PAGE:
Astronomers have been detecting planets beyond our solar system for a while now, but most extra-solar planets are too small and far away to see directly with telescopes. As ScienceDaily reports, however, a team of astronomers at the W.M. Keck Observatory in Hawaii has caught the first ever direct image of multiple planets orbiting a distant star.
The host star (a young, massive star called HR 8799) is about 130 light years away from Earth. Comparison of multi-epoch data show that the three planets are all moving with, and orbiting around, the star, proving that they are associated with it rather than just being unrelated background objects coincidentally aligned in the image. HR 8799 is faintly visible to the naked eye, but only to those who live well away from bright city lights or have a small telescope or even binoculars, see online finder charts here.
The planets, which formed about sixty million years ago, are young enough that they are still glowing from heat released as they contracted. Analysis of the brightness and colors of the objects (at multiple wavelengths) shows that these objects are about seven and ten times the mass of Jupiter. As in our solar system, these giant planets orbit in the outer regions of this system – at roughly 25, 40, and 70 times the Earth-Sun separation. The furthest planet orbits just inside a disk of dusty debris, similar to that produced by the comets of the Kuiper Belt objects of our solar system (just beyond the orbit of Neptune at 30 times the Earth-Sun distance). In some ways, this planetary system seems to be a scaled-up version of our solar system orbiting a larger and brighter star.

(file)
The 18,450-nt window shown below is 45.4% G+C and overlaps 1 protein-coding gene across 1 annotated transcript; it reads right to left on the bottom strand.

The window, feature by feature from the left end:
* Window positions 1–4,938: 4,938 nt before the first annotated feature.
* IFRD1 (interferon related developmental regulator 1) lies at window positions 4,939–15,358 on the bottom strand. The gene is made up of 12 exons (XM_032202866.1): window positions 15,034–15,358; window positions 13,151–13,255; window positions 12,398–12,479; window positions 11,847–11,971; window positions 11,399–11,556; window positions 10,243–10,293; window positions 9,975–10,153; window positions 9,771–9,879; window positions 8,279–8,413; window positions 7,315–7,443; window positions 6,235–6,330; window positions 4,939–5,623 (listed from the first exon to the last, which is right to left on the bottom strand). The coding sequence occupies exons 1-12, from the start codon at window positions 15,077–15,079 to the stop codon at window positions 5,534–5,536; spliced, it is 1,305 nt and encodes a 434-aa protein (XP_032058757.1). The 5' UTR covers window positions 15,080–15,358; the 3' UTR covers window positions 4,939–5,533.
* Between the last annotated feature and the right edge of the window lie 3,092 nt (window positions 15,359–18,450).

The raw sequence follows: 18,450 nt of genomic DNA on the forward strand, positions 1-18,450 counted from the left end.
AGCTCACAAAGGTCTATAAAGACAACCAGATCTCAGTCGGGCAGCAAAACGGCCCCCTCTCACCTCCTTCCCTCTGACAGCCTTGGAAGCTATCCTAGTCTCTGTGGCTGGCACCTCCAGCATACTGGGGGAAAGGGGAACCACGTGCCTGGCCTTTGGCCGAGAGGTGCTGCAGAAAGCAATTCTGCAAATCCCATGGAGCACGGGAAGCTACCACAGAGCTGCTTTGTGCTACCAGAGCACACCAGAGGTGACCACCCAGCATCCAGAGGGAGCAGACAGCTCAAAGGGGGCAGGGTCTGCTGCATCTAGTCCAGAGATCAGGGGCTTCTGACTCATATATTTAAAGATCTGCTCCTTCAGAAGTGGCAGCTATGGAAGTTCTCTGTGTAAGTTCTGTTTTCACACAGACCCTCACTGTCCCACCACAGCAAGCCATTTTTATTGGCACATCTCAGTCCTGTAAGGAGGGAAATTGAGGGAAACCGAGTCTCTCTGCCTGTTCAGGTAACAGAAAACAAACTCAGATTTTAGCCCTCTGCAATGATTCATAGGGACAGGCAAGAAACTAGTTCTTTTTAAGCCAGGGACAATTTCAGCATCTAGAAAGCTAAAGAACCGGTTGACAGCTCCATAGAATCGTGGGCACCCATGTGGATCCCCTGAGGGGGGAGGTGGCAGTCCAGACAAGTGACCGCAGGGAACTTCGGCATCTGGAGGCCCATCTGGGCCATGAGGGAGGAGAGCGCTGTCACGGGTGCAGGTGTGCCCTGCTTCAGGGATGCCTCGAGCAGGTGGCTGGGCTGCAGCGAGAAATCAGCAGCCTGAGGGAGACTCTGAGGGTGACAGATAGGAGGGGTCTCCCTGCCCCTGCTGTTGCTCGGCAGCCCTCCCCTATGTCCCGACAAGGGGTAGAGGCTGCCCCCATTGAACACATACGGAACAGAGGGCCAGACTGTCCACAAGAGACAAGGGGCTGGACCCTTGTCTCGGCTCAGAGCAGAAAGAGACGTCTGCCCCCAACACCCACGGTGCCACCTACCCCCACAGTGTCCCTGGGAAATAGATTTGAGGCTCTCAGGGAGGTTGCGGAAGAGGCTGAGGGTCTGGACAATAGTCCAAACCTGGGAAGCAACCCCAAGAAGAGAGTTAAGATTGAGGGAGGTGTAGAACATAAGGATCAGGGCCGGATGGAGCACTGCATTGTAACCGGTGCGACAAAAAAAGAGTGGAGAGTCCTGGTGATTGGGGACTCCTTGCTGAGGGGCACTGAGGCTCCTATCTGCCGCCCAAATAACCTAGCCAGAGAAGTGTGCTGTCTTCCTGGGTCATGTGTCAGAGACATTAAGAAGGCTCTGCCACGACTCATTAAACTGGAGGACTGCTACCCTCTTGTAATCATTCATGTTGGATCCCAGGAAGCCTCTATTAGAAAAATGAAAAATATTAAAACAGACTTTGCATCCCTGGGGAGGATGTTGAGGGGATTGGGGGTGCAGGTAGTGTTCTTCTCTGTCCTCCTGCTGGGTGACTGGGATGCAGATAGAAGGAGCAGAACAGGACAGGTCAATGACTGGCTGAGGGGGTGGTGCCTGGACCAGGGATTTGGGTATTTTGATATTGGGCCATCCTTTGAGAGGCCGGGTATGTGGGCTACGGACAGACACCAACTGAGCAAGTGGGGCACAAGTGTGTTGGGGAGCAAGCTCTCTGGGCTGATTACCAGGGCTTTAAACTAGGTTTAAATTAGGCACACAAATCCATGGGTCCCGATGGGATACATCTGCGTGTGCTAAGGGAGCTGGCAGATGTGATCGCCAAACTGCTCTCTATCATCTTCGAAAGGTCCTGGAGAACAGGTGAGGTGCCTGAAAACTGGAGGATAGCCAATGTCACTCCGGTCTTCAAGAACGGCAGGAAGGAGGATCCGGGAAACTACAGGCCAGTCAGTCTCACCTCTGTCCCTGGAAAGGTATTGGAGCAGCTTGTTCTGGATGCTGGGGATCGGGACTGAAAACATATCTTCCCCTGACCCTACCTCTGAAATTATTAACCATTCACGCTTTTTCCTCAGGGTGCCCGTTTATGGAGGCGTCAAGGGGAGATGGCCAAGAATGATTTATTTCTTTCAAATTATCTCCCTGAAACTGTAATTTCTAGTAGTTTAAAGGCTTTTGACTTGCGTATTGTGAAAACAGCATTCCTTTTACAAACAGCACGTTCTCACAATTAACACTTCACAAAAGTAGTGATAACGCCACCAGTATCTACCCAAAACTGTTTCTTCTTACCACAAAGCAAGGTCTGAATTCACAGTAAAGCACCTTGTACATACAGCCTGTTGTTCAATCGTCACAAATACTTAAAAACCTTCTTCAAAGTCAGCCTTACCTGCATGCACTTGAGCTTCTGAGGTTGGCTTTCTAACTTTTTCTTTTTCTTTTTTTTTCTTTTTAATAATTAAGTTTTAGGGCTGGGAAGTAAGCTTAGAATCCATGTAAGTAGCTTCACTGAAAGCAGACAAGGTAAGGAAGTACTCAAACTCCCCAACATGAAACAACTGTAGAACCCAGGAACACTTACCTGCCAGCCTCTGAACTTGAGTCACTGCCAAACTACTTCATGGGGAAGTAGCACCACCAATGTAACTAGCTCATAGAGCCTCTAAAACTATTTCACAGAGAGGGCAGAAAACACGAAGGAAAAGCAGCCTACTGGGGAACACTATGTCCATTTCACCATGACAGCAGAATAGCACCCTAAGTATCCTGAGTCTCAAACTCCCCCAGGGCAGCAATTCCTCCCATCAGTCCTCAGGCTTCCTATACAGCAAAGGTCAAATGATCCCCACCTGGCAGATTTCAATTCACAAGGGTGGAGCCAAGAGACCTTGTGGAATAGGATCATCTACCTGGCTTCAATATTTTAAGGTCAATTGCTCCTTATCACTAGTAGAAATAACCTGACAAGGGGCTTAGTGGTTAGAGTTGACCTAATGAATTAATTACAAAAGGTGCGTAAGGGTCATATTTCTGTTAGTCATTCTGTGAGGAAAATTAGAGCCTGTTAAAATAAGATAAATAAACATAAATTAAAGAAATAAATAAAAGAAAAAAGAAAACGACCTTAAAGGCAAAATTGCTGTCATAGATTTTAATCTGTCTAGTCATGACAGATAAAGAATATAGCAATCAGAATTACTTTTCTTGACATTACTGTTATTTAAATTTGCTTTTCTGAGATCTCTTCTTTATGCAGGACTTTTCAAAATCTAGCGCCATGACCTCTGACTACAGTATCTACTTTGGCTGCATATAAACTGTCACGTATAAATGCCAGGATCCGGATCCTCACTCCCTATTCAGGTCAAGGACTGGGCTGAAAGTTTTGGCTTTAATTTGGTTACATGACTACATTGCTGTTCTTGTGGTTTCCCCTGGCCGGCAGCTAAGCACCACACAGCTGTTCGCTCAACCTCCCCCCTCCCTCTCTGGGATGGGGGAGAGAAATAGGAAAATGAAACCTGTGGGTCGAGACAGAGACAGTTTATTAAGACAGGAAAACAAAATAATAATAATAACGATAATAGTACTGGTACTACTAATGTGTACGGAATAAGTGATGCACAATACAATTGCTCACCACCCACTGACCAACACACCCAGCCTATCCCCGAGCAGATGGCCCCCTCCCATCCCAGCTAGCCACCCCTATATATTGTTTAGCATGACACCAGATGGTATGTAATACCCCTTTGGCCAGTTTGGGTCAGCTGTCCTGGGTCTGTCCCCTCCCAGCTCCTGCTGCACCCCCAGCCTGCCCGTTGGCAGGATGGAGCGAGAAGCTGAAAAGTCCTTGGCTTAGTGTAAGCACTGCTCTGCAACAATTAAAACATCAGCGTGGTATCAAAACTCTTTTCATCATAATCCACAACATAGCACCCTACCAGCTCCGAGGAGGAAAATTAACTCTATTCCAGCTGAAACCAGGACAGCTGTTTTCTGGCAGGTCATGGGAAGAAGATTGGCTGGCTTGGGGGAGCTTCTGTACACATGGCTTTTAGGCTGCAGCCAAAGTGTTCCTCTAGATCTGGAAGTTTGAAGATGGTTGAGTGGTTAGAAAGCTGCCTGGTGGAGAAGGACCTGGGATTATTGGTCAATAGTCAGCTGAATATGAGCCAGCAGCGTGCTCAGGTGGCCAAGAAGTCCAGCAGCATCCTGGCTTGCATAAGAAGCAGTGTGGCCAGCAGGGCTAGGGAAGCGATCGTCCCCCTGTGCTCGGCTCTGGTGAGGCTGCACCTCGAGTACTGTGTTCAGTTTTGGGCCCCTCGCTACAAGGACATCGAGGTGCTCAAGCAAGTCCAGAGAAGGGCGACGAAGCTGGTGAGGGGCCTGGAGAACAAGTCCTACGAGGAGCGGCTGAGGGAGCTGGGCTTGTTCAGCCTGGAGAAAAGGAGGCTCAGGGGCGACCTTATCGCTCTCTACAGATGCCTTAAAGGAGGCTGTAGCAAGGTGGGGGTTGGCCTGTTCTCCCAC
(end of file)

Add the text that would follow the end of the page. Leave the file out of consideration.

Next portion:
For the record, Jupiter's mass is over 300 times greater than the Earth's, so these extrasolar planets are pretty massive indeed. ScienceDaily notes that HR 8799 has about 1.5 times the mass of our Sun and is five times brighter, too. Finding planets closer to the Earth's size will involve "specialized space telescopes that are still on the drawing board."